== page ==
Chaos and violence in South Sudan has resulted in more internally displaced persons (IDP), some 1.6 million, and has prompted many health partners to reduce staff or leave the country all together.
This has had a profound affect on infectious diseases in IDPs, to include malaria and acute watery diarrhea, preventable and curable diseases. In addition, the rainy season in the country may increase the risk for diseases like cholera.
The challenges are great in South Sudan, according to the World Health Organization (WHO). “Coupled with the conflict, the country is battling threats to health security due to disease outbreaks,” says Dr Abdulmumini Usman, WHO’s Representative for South Sudan.
“The conflict has exacerbated existing challenges with the health system and disease surveillance,” Dr Usman says. “With so many health workers and partners moving to safety, data is more difficult to collect and challenges have emerged as humanitarian access remains limited.”
In response, WHO is working with the Ministry of Health and the few health partners on the ground to enhance disease surveillance to rapidly detect and respond to disease outbreaks in high risk areas.
To cover the growing number of internally displaced persons near Juba and Wau, while availability of health workers decreases, WHO and the Ministry of Health supported 15 new Early Warning and Response System (EWARS) sites capable of monitoring diseases for up to 50 000 more people. This brings the total number of EWARS sites to 71 in South Sudan, which provides the capability of monitoring 300 000 people for disease outbreaks.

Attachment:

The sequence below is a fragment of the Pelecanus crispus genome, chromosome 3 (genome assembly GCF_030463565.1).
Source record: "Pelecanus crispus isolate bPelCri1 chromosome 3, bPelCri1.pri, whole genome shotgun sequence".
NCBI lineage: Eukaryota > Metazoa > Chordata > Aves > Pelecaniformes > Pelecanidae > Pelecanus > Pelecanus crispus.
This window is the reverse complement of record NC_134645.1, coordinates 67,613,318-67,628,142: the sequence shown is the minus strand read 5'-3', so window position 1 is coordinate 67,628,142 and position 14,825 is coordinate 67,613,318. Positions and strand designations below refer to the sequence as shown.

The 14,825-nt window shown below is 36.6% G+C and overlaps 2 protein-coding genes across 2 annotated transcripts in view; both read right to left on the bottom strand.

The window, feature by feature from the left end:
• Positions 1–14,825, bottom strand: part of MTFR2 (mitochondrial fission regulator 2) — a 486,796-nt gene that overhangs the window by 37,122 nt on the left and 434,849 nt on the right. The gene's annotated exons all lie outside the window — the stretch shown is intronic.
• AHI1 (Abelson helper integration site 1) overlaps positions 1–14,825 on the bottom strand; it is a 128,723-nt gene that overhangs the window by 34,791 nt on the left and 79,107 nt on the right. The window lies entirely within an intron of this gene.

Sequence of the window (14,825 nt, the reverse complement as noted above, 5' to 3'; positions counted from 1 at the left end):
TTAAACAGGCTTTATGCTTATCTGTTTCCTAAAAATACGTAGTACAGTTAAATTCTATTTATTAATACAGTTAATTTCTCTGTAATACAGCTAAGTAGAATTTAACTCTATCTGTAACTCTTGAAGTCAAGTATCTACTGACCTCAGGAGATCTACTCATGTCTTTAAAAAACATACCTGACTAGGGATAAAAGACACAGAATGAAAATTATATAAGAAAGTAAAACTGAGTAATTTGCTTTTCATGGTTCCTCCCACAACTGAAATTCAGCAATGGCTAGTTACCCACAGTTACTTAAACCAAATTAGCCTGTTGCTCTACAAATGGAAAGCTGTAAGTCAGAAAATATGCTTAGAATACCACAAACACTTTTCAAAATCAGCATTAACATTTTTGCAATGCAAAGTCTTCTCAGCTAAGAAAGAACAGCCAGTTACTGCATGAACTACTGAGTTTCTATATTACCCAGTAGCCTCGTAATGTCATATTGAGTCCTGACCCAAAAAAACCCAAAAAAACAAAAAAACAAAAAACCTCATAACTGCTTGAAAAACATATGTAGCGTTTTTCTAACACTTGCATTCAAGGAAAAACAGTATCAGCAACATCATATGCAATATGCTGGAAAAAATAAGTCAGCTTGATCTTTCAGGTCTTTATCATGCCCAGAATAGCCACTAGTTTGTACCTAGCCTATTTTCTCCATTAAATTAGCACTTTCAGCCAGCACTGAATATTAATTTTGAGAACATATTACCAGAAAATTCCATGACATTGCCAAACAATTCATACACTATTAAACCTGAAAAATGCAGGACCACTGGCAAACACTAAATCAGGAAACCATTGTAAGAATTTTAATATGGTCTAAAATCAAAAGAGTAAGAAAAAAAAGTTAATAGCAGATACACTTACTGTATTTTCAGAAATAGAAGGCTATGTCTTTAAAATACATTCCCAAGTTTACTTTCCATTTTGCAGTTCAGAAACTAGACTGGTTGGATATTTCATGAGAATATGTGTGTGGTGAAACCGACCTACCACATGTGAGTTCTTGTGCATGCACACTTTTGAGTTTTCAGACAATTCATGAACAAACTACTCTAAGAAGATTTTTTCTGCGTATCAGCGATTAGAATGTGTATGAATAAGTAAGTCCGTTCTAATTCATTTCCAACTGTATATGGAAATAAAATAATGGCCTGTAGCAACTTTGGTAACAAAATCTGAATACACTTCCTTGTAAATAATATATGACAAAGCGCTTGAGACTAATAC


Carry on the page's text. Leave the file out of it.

WHO’s EWARS initiative is committed to supporting disease surveillance, alert and response even in the most difficult operating environments. EWARS tries to catch disease outbreaks early on to help contain them in emergencies by providing technical support, training and field-based tools to Ministries of Health and other partners.
In 2015, WHO initiated a pilot deployment of its “EWARS in a box”, which is a kit of durable, field-ready equipment needed to establish and manage surveillance or response activities in field settings. A single kit costs approximately US$ 15 000 and can support surveillance for 50 fixed or mobile clinics, or roughly 500 000 people. Deployed to a settlement in Mingkaman with about 80 000 IDPs, WHO trained health workers to use the system.
Thus far in 2016, 45 disease alerts have been detected by the system. Immediate feedback is provided to WHO and Ministry of Health staff, and helps to ensure that alerts can be promptly verified and investigated.
“Before EWARS, the process of data collection was very slow and time consuming,” says Dr Joseph Wamala, WHO epidemiologist in Juba. “WHO colleagues and our partners worked manually with data that was collected in Word documents, which led to slower analysis and response planning. EWARS allows data to be collected and reported using mobile phones in health clinics. It is adapted specifically for use in emergency settings and has the flexibility to gather different kinds of data as a situation evolves.”
For example, South Sudan’s Ministry of Health officially confirmed a cholera outbreak on 21 July 2016. As of 15 August, a total of 1160 cholera cases including 23 deaths have been reported nationwide. The majority of these have been recorded in Juba County, where an average of 35 new admissions are being recorded daily.
WHO and the Ministry of Health added a component to EWARS to help track cholera cases, which has led to a more targeted response to cholera outbreaks. This includes plans to preposition oral cholera vaccines in community centres where cholera outbreaks are expected to rise, based on data collected by EWARS.
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